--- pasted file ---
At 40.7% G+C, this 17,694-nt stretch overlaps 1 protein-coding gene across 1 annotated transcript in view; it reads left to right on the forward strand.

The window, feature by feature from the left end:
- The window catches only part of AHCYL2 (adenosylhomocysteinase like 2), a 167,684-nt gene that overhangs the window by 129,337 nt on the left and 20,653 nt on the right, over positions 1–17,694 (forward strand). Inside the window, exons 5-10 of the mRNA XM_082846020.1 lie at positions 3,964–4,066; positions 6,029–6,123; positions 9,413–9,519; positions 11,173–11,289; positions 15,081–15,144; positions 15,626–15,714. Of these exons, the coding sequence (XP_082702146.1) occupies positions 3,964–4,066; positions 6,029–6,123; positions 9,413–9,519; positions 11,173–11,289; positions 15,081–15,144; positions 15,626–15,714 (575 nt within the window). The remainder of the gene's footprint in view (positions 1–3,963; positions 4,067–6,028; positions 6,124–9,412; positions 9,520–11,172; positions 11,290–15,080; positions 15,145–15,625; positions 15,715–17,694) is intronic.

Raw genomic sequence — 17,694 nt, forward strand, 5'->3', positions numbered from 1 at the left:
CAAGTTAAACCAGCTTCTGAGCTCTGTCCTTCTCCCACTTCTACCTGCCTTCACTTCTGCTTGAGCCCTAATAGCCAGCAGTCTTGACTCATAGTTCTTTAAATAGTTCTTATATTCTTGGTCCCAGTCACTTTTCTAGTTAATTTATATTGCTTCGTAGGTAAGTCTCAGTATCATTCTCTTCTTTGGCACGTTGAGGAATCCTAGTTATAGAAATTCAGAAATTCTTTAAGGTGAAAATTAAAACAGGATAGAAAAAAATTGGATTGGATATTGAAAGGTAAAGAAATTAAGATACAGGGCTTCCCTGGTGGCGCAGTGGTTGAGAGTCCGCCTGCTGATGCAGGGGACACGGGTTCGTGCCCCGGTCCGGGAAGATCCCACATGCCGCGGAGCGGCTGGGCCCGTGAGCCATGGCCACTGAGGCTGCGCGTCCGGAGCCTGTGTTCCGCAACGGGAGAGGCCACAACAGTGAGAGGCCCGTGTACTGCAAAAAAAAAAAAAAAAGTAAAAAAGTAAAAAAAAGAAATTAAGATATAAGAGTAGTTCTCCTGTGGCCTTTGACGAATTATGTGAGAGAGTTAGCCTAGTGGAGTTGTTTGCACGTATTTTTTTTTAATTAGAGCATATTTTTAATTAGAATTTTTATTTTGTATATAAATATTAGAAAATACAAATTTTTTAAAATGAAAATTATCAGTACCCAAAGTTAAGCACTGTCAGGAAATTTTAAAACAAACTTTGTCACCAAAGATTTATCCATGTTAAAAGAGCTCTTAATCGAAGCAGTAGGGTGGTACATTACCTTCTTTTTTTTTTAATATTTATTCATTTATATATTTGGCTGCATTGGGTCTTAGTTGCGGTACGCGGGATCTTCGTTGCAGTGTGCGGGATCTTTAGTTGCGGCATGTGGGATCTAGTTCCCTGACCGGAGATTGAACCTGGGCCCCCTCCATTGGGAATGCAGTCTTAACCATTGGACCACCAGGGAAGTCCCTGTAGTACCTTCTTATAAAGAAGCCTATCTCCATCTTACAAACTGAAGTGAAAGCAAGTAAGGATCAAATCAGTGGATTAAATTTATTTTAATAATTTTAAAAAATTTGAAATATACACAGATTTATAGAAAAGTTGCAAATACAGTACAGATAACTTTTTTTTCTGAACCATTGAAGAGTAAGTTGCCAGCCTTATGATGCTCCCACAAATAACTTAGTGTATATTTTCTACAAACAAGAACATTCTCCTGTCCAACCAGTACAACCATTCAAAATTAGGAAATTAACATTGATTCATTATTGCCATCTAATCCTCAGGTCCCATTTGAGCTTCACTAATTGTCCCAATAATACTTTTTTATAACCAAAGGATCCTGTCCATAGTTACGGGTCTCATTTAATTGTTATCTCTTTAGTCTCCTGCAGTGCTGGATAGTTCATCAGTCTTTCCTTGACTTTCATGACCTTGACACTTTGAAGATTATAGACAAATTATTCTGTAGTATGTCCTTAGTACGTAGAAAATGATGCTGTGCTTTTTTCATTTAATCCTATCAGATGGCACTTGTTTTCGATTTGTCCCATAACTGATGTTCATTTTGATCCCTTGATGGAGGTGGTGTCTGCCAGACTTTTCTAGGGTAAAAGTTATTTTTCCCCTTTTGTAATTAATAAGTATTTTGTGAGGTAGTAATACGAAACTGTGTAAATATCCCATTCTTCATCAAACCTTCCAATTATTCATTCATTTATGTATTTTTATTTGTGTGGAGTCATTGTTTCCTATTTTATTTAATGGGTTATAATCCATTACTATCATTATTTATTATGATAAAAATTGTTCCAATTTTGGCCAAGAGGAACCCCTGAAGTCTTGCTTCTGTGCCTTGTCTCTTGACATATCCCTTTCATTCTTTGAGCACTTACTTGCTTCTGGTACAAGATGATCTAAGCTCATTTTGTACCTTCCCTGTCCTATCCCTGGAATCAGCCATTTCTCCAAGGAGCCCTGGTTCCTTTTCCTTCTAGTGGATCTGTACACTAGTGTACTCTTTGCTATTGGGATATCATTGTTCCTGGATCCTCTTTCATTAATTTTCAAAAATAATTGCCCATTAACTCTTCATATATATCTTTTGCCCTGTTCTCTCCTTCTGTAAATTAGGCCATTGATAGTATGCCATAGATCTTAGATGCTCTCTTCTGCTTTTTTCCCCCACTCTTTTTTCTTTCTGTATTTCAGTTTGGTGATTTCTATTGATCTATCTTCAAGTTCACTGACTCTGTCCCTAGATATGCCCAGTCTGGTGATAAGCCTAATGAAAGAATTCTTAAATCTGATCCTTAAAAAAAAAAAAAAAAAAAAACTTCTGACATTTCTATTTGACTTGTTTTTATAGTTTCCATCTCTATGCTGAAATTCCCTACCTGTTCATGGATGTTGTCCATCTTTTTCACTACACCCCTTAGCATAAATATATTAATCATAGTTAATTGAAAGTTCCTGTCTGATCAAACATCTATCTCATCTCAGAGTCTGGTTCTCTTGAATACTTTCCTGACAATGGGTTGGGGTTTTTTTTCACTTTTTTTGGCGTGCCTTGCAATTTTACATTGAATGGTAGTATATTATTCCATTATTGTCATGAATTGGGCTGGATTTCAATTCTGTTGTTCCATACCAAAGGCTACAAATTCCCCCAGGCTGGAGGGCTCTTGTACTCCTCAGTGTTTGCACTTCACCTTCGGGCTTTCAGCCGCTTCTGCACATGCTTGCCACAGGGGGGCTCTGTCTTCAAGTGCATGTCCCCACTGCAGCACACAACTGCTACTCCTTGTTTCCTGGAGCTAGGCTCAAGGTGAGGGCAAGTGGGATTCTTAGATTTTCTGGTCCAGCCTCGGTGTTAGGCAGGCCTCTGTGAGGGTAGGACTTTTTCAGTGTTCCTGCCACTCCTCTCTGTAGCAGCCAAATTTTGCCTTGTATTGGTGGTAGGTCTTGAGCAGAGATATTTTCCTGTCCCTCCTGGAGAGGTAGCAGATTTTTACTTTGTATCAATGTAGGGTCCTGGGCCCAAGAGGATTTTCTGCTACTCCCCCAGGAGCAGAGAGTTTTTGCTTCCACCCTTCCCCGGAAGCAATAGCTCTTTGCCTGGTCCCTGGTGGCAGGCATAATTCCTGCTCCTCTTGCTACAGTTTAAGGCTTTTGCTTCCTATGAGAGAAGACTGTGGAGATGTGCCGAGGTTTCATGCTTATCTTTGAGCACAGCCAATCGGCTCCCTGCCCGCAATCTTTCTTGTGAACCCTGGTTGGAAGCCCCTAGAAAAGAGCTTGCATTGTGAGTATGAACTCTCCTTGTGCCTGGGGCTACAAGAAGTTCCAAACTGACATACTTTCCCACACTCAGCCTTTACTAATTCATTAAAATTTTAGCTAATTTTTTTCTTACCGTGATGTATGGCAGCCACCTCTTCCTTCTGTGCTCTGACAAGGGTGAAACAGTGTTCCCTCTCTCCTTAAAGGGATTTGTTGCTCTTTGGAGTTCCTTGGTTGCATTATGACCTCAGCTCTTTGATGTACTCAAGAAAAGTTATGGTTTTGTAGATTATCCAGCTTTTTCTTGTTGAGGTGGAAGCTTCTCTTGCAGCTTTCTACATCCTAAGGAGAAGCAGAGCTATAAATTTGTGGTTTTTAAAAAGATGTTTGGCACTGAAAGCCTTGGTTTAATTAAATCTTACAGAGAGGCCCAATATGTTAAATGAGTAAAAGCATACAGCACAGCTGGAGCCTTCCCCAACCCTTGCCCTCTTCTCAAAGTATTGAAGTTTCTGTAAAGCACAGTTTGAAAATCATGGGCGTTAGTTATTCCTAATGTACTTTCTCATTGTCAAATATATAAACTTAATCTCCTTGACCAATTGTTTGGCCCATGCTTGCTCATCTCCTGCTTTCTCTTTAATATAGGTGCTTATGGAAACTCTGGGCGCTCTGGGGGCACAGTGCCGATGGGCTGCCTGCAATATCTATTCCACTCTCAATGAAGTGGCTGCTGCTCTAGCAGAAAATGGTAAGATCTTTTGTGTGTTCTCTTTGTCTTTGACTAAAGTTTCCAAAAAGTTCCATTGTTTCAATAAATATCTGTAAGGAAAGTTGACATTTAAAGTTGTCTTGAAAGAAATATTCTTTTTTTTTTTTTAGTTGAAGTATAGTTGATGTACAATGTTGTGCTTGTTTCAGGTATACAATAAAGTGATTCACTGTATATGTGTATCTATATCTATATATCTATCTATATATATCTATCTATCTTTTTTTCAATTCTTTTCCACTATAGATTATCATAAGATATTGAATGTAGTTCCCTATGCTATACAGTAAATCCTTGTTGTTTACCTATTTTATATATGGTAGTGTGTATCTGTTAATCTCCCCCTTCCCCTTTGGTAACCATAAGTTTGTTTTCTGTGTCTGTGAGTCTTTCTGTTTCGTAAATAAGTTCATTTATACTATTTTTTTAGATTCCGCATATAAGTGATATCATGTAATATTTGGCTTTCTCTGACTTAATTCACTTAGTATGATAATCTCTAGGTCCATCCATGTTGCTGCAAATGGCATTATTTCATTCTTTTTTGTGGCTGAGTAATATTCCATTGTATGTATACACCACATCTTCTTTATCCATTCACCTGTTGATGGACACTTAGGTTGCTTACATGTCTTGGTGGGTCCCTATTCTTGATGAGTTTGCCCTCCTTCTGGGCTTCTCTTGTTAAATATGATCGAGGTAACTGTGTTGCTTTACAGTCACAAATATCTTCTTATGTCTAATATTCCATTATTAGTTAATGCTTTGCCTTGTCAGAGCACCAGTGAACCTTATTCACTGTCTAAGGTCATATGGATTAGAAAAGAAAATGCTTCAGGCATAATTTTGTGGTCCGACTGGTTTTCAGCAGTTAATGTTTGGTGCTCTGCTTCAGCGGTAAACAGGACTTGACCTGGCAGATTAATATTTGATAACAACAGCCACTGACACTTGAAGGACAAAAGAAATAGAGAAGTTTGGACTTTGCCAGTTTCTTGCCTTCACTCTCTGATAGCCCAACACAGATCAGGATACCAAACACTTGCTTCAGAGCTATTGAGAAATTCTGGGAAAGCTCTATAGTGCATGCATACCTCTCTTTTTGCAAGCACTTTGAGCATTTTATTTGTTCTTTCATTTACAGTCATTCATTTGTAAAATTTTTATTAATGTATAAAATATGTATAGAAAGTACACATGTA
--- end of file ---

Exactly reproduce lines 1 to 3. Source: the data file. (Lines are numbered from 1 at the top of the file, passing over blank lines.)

At 40.7% G+C, this 17,694-nt stretch overlaps 1 protein-coding gene across 1 annotated transcript in view; it reads left to right on the forward strand.

The window, feature by feature from the left end:
- The window catches only part of AHCYL2 (adenosylhomocysteinase like 2), a 167,684-nt gene that overhangs the window by 129,337 nt on the left and 20,653 nt on the right, over positions 1–17,694 (forward strand). Inside the window, exons 5-10 of the mRNA XM_082846020.1 lie at positions 3,964–4,066; positions 6,029–6,123; positions 9,413–9,519; positions 11,173–11,289; positions 15,081–15,144; positions 15,626–15,714. Of these exons, the coding sequence (XP_082702146.1) occupies positions 3,964–4,066; positions 6,029–6,123; positions 9,413–9,519; positions 11,173–11,289; positions 15,081–15,144; positions 15,626–15,714 (575 nt within the window). The remainder of the gene's footprint in view (positions 1–3,963; positions 4,067–6,028; positions 6,124–9,412; positions 9,520–11,172; positions 11,290–15,080; positions 15,145–15,625; positions 15,715–17,694) is intronic.